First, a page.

Other studies of essential oils and acne tend to produce inconclusive results, with none showing a clear link between essential oils and any improvement in acne.

A 2003 study of the antibacterial benefits of juniper oil, an essential oil that’s often promoted as a natural acne treatment, showed that it has some antibacterial benefits, although these weren’t compared against any science-backed antibiotics. 

A 2010 study of several essential oils found that some oils have mild anti-inflammatory effects, although this study only looked at the effects of oils in a test-tube environment. As such, it isn’t completely relevant as evidence that essential oils can prevent acne-induced inflammation.

In general, there just isn’t very much real, science-backed evidence showing that essential oils have any benefits as acne treatments. There’s also no evidence showing that essential oils are more effective at preventing acne than existing treatments such as tretinoin and clindamycin. 

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So, Can Essential Oils Get Rid of Acne? 

Right now, there just isn’t enough evidence to recommend any single essential oil as a treatment for acne, whether it’s hormonal acne or more severe cystic acne. 

In the future, studies may reveal that essential oils have benefits as acne treatments. Until this data becomes available, it’s best to take any claims about essential oils and their acne-fighting benefits with a grain of salt. 

Fortunately, there are proven, science-backed treatments for acne available. These treatments range from retinoids such as tretinoin, to topical antibiotics, birth control pills and antiandrogens such like spironolactone:

  • Tretinoin is a topical retinoid that speeds up your body’s production of skin cells. This reduces the amount of dead skin on your face, stopping pores from becoming blocked and reducing your risk of experiencing acne breakouts.

    Our guide to tretinoin and hormonal acne explains how you can use tretinoin to get rid of acne, with links to real studies of tretinoin as an acne treatment.

  • Clindamycin is a topical antibiotic that gets rid of the bacteria responsible for causing acne lesions to become inflamed and infected. Used daily, it can help you avoid major breakouts of inflamed, cystic acne.

    Our guide to clindamycin and acne explains how you can use clindamycin to get rid of acne, with links to read studies documenting clindamycin’s benefits for your skin.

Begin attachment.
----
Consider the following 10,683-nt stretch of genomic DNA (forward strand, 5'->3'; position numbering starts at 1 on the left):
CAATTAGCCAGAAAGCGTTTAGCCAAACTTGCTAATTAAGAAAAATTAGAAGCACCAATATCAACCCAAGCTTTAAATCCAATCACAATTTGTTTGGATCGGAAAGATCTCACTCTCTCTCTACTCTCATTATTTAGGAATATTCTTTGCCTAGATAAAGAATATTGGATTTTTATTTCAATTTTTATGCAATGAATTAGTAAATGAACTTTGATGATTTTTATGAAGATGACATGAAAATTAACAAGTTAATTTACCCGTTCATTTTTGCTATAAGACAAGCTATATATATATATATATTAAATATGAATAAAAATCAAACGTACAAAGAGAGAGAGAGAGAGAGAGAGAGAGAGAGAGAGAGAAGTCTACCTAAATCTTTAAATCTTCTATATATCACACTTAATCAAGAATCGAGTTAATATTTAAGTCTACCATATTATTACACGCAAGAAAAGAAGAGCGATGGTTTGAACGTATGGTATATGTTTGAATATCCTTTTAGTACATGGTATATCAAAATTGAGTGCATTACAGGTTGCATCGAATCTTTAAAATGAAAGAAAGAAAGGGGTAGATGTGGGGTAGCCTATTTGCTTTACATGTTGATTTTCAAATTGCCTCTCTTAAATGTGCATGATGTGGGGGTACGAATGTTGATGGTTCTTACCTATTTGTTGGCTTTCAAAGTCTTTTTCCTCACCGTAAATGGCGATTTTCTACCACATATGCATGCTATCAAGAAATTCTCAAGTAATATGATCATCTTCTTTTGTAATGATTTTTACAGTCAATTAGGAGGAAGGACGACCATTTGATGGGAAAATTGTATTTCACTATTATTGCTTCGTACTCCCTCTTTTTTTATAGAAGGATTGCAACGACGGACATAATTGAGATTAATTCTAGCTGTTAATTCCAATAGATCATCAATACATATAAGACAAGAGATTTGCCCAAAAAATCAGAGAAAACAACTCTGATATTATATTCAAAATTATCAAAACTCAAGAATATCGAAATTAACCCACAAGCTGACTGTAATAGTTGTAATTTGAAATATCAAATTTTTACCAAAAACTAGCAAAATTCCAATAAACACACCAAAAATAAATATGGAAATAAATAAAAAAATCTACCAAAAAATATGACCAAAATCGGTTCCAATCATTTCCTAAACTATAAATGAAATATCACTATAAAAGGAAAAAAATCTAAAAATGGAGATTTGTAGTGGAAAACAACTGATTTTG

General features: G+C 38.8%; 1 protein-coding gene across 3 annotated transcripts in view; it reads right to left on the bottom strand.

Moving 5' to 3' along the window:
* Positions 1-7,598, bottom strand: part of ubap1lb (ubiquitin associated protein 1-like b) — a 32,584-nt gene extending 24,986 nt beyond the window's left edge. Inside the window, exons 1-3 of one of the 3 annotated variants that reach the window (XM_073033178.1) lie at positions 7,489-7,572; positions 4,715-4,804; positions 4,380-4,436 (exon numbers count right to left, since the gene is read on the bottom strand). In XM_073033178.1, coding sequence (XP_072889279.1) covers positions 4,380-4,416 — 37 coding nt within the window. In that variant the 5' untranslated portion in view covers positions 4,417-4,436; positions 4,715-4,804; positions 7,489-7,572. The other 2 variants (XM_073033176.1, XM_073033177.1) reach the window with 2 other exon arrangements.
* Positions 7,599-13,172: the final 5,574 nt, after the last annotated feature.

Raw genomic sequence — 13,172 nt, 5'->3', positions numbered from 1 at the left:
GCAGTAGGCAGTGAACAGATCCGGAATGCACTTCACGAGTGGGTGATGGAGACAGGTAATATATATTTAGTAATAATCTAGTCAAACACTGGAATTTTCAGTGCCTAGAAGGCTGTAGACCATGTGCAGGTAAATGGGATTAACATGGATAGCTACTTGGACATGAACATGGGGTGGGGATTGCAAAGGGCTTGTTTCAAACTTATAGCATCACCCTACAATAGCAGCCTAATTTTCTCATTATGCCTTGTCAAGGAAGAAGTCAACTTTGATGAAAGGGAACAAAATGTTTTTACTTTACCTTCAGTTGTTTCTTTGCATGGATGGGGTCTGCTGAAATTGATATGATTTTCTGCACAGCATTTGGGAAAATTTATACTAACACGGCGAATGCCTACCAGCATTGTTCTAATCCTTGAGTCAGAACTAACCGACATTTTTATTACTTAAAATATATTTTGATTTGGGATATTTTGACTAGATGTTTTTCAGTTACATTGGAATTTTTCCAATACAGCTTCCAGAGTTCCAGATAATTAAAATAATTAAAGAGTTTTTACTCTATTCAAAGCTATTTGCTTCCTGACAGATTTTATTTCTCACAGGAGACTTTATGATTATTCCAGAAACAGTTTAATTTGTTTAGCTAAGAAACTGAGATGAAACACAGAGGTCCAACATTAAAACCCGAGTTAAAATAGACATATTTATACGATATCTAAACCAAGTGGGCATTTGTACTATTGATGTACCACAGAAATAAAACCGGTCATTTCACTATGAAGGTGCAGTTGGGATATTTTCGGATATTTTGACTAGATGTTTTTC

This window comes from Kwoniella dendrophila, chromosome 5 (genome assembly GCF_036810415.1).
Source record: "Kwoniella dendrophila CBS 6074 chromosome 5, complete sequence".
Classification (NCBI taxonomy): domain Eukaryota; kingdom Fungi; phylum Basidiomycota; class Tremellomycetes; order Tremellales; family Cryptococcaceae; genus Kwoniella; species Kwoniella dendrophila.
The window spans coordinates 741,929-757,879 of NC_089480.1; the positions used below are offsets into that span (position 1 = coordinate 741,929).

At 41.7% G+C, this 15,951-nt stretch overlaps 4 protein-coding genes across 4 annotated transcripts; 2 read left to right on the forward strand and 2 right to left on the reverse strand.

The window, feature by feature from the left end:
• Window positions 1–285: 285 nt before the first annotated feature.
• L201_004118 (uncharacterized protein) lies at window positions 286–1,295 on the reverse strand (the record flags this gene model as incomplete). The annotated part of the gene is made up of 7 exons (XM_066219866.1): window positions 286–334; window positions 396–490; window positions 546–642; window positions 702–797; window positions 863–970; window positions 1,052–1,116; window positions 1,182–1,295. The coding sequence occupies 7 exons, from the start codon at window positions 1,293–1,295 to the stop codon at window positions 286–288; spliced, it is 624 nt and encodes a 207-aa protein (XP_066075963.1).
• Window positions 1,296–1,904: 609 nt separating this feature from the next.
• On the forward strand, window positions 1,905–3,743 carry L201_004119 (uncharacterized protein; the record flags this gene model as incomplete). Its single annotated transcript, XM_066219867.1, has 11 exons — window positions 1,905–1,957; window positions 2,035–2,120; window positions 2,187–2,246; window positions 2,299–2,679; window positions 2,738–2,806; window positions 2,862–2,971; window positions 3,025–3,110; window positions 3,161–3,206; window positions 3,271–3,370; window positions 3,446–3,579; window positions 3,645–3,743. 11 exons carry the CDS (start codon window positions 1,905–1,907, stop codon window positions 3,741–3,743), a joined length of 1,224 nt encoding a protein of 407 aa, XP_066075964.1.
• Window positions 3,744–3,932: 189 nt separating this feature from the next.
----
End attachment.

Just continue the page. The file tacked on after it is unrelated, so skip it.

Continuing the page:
• Combined birth control pills like Yaz®, Estrostep® and Ortho Tri-Cyclen® can reduce acne by lowering your body’s production of testosterone, helping you avoid the oily skin that’s a major cause of acne breakouts.

    Our guide to non-pregnancy benefits of birth control explains how birth control pills treat acne in more detail, with more information on the best birth control pills for stopping acne breakouts.

  • Spironolactone is an antiandrogen that reduces your body’s production of testosterone, giving you less oily skin and fewer acne breakouts. It works similarly to birth control pills but does not provide any contraceptive effects.

    Our guide to spironolactone and acne explains how spironolactone works, with links to real studies documenting its benefits as an acne treatment. 

If you have mild to moderate acne, you might also be able keep acne breakouts under control by changing certain parts of your lifestyle. Our guide to hormonal acne lists several tactics that you can use to treat acne naturally, from avoiding certain products to washing your face often. 

All in all, acne isn’t something you need to live with forever. While there just isn’t enough study data on essential oils to recommend them as an effective treatment, numerous other products can help you treat acne, stop breakouts and enjoy clearer, healthier skin.

This article is for informational purposes only and does not constitute medical advice. The information contained herein is not a substitute for and should never be relied upon for professional medical advice. Always talk to your doctor about the risks and benefits of any treatment. Learn more about our editorial standards here.